We had routinely made use of electronic registration for families signing up for respite events in churches where we trained. Why not offer families the opportunity to e-mail a church they plan to visit where someone from the appropriate ministry areas could help arrange for an advance visit/tour for kids or adults who struggle in unfamiliar environments, preregister families for appropriate programming and (perhaps) connect them with an “inclusion concierge” to quietly arrange for appropriate accommodations…a seat on an aisle near the door for an adult prone to panic attacks and agoraphobia, preferential entrances for kids and adults with sensory processing issues, hand sanitizer  for persons with OCD, etc. Here’s a download from our resource kit your church could modify if putting together an online registration form for advance visits.

  • Use your church’s social media platforms to share links/posts with resources your attendees can share with families with mental health needs.

Earlier in the series, we discussed the importance of the messages teaching pastors communicate about mental health from the pulpit or stage to attendees or guests within the church. Your church’s blogs, Facebook pages, Twitter and Instagram accounts all play a vital role in communicating a sense of welcome to families outside the church. They are also tools that leaders place in the hands of church attendees to share with families within their social networks in need of a church home.

Where can churches get quality content to share from a Christian perspective on mental health-related topics? I’d hope this blog would offer more than enough resources to keep any social media director busy for a long time…just kidding! 

If I were putting together a short Twitter list of people/organizations to follow for mental health resources with a Christian worldview, I’d include…

  • My personal account @drgrcevich (I share lots of mental health related articles and studies that aren’t necessarily shared by Key Ministry)
  • Mental Health Grace Alliance @mhgracealliance
  • Jolene Philo @jolenephilo (co-author of Every Child Welcome, upcoming book on PTSD)
  • Amy Simpson @aresimpson (author of Troubled Minds, with Christianity Today)
  • Rhett Smith @rhetter (author of The Anxious Christian)

In summary, your church’s website and social media platforms are powerful tools in any mental health inclusion strategy…be strategic in making the most of them in any plan!

Next…Identify and respond to practical needs.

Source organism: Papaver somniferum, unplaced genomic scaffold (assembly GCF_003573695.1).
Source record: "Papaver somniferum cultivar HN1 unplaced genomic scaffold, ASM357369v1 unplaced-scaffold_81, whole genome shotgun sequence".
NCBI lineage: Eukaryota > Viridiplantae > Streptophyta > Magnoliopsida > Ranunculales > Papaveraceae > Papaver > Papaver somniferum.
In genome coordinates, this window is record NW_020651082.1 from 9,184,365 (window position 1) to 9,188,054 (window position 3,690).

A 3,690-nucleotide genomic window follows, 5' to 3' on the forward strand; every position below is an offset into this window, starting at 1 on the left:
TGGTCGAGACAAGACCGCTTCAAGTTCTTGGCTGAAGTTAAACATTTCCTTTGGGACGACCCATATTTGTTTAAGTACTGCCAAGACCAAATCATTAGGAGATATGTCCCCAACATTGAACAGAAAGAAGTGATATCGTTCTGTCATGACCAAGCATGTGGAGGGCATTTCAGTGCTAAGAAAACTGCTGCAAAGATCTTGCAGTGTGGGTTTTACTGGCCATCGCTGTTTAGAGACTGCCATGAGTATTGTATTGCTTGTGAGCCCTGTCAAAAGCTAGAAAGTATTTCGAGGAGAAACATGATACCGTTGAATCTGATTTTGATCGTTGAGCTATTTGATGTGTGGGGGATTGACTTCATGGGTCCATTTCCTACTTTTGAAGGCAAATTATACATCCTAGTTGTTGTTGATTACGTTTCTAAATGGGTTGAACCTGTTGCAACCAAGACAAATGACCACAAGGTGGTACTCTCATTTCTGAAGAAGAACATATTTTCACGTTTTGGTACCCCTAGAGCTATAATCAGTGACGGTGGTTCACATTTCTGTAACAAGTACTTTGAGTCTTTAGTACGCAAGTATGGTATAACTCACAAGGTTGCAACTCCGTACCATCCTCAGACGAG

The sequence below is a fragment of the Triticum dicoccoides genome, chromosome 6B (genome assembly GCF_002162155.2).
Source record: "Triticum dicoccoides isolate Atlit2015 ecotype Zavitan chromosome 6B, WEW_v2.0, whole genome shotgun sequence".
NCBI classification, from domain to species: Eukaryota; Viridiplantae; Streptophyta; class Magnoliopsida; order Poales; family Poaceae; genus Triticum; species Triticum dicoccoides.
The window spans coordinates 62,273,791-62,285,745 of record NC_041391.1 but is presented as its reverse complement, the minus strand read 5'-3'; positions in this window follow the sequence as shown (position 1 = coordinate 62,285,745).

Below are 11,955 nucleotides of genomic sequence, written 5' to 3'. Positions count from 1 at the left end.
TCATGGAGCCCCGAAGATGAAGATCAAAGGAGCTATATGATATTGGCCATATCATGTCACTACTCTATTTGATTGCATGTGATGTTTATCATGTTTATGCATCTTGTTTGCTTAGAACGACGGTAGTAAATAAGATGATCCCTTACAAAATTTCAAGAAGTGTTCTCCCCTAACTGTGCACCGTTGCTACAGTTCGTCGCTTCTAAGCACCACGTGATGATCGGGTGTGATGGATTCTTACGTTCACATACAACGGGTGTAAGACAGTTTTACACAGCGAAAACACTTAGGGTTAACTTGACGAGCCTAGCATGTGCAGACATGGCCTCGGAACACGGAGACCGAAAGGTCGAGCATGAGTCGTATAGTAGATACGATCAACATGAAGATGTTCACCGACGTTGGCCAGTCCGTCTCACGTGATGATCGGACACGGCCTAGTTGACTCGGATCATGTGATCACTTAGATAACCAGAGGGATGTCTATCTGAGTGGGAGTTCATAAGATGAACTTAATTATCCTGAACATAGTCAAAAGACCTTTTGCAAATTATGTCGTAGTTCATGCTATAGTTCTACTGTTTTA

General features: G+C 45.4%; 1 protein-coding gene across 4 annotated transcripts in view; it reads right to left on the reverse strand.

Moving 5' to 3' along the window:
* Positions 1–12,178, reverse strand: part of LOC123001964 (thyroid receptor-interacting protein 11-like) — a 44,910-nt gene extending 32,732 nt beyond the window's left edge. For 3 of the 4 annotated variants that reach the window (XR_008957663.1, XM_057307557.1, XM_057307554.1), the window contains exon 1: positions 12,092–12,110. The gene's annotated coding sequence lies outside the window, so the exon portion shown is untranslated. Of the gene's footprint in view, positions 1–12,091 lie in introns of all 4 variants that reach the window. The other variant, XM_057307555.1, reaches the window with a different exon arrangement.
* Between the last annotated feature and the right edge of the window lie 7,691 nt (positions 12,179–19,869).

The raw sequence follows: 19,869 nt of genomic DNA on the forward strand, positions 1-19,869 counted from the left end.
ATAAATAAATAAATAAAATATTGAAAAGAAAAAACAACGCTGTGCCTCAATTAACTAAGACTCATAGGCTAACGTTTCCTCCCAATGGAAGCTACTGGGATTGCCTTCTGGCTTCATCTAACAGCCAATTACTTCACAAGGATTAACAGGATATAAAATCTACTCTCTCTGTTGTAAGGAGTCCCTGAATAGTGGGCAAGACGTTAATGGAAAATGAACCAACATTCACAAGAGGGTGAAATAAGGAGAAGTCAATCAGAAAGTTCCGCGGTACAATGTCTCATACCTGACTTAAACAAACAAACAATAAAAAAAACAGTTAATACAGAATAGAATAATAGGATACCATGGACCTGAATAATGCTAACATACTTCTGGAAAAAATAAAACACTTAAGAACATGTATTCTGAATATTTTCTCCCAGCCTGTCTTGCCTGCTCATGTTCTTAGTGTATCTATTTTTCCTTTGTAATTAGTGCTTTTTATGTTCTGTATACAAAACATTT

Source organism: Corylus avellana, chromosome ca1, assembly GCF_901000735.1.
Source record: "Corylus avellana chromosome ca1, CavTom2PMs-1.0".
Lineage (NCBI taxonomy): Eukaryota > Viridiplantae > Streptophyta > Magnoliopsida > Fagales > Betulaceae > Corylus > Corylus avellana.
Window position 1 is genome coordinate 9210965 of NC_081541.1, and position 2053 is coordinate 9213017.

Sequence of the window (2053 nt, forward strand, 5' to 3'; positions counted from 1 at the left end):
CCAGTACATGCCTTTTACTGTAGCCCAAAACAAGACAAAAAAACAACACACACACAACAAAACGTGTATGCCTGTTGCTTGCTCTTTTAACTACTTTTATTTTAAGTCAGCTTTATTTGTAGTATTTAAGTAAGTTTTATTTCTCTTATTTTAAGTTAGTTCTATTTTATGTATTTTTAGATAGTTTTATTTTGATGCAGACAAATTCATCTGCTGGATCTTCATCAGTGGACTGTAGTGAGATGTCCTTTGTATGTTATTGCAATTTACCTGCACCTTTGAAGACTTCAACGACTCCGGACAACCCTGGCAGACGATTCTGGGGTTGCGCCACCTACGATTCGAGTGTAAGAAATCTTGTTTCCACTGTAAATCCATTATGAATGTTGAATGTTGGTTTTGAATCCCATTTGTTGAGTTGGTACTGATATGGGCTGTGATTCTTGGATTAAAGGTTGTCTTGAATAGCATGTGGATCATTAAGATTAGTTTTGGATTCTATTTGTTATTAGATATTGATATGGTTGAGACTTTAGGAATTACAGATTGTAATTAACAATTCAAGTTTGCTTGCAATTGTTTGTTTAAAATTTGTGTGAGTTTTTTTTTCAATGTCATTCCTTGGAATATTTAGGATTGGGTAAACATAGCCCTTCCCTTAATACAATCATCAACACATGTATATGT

***********************************************************************************************************

VangieMissed the interview Vangie Rodenbeck did with Steve on Mental Illness and the Church? Check out their entire interview here. Vangie and Steve discussed…

  • The biggest obstacles children and adults with mental illness face in attending church
  • Why family ministry approaches make sense in implementing intentional mental health inclusion in your church
  • The available research on how churches are doing in supporting families impacted by mental illness
  • Helpful resources for those involved in children’s ministry, youth ministry and family ministry in better serving families in your church and your surrounding community impacted by mental illness.

About Dr. G

Dr. Stephen Grcevich serves as President and Founder of Key Ministry, a non-profit organization providing free training, consultation, resources and support to help churches serve families of children with disabilities. Dr. Grcevich is a graduate of Northeastern Ohio Medical University (NEOMED), trained in General Psychiatry at the Cleveland Clinic Foundation and in Child and Adolescent Psychiatry at University Hospitals of Cleveland/Case Western Reserve University. He is a faculty member in Child and Adolescent Psychiatry at two medical schools, leads a group practice in suburban Cleveland (Family Center by the Falls), and continues to be involved in research evaluating the safety and effectiveness of medications prescribed to children for ADHD, anxiety and depression. He is a past recipient of the Exemplary Psychiatrist Award from the National Alliance on Mental Illness (NAMI). Dr. Grcevich was recently recognized by Sharecare as one of the top ten online influencers in children’s mental health. His blog for Key Ministry, www.church4everychild.org was ranked fourth among the top 100 children's ministry blogs in 2015 by Ministry to Children.